IPA researcher Chris Blattman thoughtfully considers what we know about anti-poverty programs that work, and how to make them better. Specifically, he looks at our research on the Graduation model, the six-pronged approach to helping the poorest of the poor, whose results were recently published in Science. One of this big costs of this and many similar approaches is the program staff spending time with beneficiaries. It sounds good, but is it necessary? Another IPA study from Uganda, described in a new brief (PDF) involved training, and a grant, but randomized the expensive staff follow-up visits, and found they were not effective enough to justify their cost. Read the full piece here, a summary on Chris' blog here, a short summary of the Uganda study here, and more on the Graduation approach here.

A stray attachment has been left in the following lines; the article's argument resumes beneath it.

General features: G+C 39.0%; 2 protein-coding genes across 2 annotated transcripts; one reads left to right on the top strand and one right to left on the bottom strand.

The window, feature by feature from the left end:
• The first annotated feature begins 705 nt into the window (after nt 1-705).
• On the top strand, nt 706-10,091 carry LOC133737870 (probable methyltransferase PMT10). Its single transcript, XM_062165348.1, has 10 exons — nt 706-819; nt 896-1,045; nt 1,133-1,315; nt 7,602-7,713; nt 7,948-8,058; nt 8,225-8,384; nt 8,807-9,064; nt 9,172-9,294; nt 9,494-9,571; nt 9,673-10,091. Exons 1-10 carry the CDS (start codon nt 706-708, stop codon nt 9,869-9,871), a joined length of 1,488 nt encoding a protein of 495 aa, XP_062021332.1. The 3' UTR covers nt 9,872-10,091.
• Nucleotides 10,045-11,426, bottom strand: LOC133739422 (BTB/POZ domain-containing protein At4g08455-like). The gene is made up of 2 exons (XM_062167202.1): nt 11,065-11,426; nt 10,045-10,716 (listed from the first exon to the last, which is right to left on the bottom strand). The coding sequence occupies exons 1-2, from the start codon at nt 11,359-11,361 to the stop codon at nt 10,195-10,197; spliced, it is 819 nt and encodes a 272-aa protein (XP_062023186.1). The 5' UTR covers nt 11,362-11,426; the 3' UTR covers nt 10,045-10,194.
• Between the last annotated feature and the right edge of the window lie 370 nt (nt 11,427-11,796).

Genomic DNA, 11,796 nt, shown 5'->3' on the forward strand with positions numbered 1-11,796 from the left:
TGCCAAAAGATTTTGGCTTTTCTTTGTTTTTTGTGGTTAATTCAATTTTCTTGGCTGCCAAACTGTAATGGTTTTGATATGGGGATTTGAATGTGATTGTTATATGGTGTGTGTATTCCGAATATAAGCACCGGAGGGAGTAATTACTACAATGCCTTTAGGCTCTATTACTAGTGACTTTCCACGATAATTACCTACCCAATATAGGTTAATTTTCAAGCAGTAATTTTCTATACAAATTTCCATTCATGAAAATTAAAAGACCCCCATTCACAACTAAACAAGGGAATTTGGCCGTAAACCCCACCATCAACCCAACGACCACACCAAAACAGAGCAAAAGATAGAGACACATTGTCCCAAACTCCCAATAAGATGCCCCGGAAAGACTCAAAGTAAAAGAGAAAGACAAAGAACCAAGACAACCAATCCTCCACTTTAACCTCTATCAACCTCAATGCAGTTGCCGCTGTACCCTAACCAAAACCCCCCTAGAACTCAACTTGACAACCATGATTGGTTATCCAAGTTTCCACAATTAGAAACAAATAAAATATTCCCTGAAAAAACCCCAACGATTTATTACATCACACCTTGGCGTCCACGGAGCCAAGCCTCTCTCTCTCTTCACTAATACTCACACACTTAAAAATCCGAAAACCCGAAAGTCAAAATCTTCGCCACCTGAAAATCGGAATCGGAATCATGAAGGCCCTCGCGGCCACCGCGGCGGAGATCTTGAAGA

The Washington Post
July 06, 2015
Graduating the Ultra Poor in Ethiopia, Graduating the Ultra Poor in India, Graduating the Ultra Poor in Pakistan, Graduating the Ultra Poor in Honduras, Graduating the Ultra Poor in Peru, Enterprises for Ultra Poor Women After War: The WINGS Program in Northern Uganda, Ultra Poor Graduation Pilot in Yemen, Graduating the Ultra Poor in Ghana